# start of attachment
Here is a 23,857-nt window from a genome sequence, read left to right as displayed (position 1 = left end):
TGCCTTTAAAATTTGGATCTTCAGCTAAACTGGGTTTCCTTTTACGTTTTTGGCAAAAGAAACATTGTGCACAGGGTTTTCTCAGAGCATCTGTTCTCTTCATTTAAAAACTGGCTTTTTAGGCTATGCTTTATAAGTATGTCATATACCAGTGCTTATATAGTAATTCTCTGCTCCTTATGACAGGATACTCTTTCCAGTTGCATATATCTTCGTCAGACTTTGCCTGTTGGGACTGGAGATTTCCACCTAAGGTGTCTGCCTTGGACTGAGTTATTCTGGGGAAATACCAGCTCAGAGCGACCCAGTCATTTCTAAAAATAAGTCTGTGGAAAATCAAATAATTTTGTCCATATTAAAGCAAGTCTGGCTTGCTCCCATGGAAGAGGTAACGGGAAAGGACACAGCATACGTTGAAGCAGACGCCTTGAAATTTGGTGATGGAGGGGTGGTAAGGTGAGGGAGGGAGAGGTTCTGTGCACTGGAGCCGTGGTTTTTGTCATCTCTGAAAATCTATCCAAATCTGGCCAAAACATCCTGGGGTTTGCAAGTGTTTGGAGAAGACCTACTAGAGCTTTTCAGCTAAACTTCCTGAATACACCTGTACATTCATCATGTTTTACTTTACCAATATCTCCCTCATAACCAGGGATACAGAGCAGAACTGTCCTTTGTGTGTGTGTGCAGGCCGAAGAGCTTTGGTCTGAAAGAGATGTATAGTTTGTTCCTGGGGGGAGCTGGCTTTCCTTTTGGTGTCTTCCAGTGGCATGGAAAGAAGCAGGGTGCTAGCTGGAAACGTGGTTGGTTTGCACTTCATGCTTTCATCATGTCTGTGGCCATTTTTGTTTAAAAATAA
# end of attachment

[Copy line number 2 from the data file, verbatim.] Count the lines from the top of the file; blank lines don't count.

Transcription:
TGCCTTTAAAATTTGGATCTTCAGCTAAACTGGGTTTCCTTTTACGTTTTTGGCAAAAGAAACATTGTGCACAGGGTTTTCTCAGAGCATCTGTTCTCTTCATTTAAAAACTGGCTTTTTAGGCTATGCTTTATAAGTATGTCATATACCAGTGCTTATATAGTAATTCTCTGCTCCTTATGACAGGATACTCTTTCCAGTTGCATATATCTTCGTCAGACTTTGCCTGTTGGGACTGGAGATTTCCACCTAAGGTGTCTGCCTTGGACTGAGTTATTCTGGGGAAATACCAGCTCAGAGCGACCCAGTCATTTCTAAAAATAAGTCTGTGGAAAATCAAATAATTTTGTCCATATTAAAGCAAGTCTGGCTTGCTCCCATGGAAGAGGTAACGGGAAAGGACACAGCATACGTTGAAGCAGACGCCTTGAAATTTGGTGATGGAGGGGTGGTAAGGTGAGGGAGGGAGAGGTTCTGTGCACTGGAGCCGTGGTTTTTGTCATCTCTGAAAATCTATCCAAATCTGGCCAAAACATCCTGGGGTTTGCAAGTGTTTGGAGAAGACCTACTAGAGCTTTTCAGCTAAACTTCCTGAATACACCTGTACATTCATCATGTTTTACTTTACCAATATCTCCCTCATAACCAGGGATACAGAGCAGAACTGTCCTTTGTGTGTGTGTGCAGGCCGAAGAGCTTTGGTCTGAAAGAGATGTATAGTTTGTTCCTGGGGGGAGCTGGCTTTCCTTTTGGTGTCTTCCAGTGGCATGGAAAGAAGCAGGGTGCTAGCTGGAAACGTGGTTGGTTTGCACTTCATGCTTTCATCATGTCTGTGGCCATTTTTGTTTAAAAATAA